Bit Breakage

Has anyone else had any luck carving with the 1/8" straight bits. Everyone I have tried to carve with break in the spindle of the router. I am carving birch plywood and have easel pro and leave the bit speed and cut alone. Is the set for these bits not right. I have tried to slow down the speed of cut and have also reduced the depth of cut to 0.005 and they still end up braking. I have no trouble with the other 1/8th" bits just the straight ones. Anyone have any suggestions on what I can do to salve this problem except cut down the speed and depth of cut to nothing. I don’t want a one (1) hour cut to take me 11 hours.

If you’re using the 1/8" straight bits from Inventables they should work good. I just used one to cut plywood and ran it at .1" depth of cut, feed rate of 60 in/min and plunge rate 12 in/min. Something may be going on with the chuck or the router if they’re breaking inside the router.

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Russell Crawford I have no idea what’s going on all I know is that the 1/8" straight bits always break and the other 1/8" bits I use work fine even with the increasing the speed and depth. I can run my 1/16" and the 32nd" bits deeper and faster than any 1/8" bit with no breakage.

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I have tried 4 - 1/32nd bits and broke all 4. So if you’re using them your machine and settings must be good

Do you have a dust shoe?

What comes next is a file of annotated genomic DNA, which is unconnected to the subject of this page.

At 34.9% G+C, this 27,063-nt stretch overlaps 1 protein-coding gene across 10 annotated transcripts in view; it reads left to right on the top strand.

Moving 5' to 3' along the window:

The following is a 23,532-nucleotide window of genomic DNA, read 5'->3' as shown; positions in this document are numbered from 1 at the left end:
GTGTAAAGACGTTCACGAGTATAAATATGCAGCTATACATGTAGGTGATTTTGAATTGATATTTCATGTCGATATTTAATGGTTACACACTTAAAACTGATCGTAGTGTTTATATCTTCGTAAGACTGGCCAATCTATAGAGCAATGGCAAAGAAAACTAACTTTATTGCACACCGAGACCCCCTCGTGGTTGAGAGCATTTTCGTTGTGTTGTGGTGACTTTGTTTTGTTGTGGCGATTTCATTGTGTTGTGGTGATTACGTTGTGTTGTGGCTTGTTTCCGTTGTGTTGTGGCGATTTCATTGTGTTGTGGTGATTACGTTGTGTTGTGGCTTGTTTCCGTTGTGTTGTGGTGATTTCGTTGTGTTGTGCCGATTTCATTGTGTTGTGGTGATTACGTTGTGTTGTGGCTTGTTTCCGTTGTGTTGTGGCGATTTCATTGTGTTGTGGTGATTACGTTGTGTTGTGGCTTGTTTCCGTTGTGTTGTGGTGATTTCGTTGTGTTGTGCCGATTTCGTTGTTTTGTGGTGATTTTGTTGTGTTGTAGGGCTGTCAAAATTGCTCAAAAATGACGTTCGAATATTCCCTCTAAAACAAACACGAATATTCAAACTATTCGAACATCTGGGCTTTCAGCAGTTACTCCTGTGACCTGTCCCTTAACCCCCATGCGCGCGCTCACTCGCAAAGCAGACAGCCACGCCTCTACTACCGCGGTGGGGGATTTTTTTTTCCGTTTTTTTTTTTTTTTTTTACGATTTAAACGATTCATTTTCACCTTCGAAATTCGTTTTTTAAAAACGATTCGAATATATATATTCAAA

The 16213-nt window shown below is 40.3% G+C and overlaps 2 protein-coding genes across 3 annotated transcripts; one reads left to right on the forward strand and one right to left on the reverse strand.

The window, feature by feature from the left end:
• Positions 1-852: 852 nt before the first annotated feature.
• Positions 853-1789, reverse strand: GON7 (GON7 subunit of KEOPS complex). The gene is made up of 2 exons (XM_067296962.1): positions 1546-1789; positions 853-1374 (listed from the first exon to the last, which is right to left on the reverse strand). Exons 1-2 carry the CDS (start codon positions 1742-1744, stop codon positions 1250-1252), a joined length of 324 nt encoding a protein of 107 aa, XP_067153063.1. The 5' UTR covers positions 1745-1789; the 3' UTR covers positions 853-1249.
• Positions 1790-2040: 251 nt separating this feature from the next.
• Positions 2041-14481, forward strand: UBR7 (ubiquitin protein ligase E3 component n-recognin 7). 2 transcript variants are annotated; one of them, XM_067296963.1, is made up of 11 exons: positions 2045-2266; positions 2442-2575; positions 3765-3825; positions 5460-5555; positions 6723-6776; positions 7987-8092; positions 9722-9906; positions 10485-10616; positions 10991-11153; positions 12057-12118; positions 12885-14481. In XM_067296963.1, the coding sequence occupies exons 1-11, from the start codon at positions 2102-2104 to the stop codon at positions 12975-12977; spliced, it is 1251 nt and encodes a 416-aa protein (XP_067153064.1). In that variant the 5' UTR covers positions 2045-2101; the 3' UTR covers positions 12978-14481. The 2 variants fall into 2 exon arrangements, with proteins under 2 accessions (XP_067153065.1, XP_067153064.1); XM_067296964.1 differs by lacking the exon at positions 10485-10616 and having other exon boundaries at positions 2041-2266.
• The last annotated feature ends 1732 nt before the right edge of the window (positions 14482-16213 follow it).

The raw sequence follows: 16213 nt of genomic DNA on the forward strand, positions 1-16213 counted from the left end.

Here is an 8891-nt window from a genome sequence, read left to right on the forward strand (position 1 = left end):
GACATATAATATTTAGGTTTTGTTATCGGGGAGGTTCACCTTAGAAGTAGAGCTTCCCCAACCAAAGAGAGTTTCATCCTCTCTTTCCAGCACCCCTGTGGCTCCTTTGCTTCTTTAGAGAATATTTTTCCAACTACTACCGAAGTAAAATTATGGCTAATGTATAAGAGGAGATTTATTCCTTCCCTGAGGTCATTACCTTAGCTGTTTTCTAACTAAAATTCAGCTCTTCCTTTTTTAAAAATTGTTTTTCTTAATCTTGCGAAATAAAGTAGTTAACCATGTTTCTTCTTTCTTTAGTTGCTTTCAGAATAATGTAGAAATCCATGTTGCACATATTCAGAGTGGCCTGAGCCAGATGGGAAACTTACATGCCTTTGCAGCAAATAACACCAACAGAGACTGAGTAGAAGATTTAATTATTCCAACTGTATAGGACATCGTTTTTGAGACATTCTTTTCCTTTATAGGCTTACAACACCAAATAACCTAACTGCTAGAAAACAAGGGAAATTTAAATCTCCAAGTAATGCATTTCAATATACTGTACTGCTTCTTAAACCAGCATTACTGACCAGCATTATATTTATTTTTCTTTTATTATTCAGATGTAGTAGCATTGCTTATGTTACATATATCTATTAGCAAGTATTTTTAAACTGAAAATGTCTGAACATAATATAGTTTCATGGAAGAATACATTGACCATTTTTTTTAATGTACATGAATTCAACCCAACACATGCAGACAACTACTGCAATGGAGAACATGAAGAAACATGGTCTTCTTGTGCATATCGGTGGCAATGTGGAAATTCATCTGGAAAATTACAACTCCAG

Straight flute bits aren’t great at clearing their chips. If you’re slotting, it may help to hit it with a vacuum or compressor once in a while.

NeilFerreri1 no I don’t have the dust shoe on my machine. I just can’t understand what the problem is with the straight 1/8" bits that cause them to always break when carving. I just won’t waste my money getting them from inventables any more. I have no problems with the other 1/8" bits like the upper cuts nor the others used. I think there is a weak spot in the bits when manufactured as they all seem to break at the same place just up into the spindle about 1/4" inside. Oh well what can I say.

If the bit break inside the collett there is something not right with how it is inserted into the clamp/tightened. Can you provide a picture?

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Slotting is tough anyway. Slotting without clearing chips is really tough. You’ve got to clear the chips…an upcut endmill does it on its own. A straight flute will not.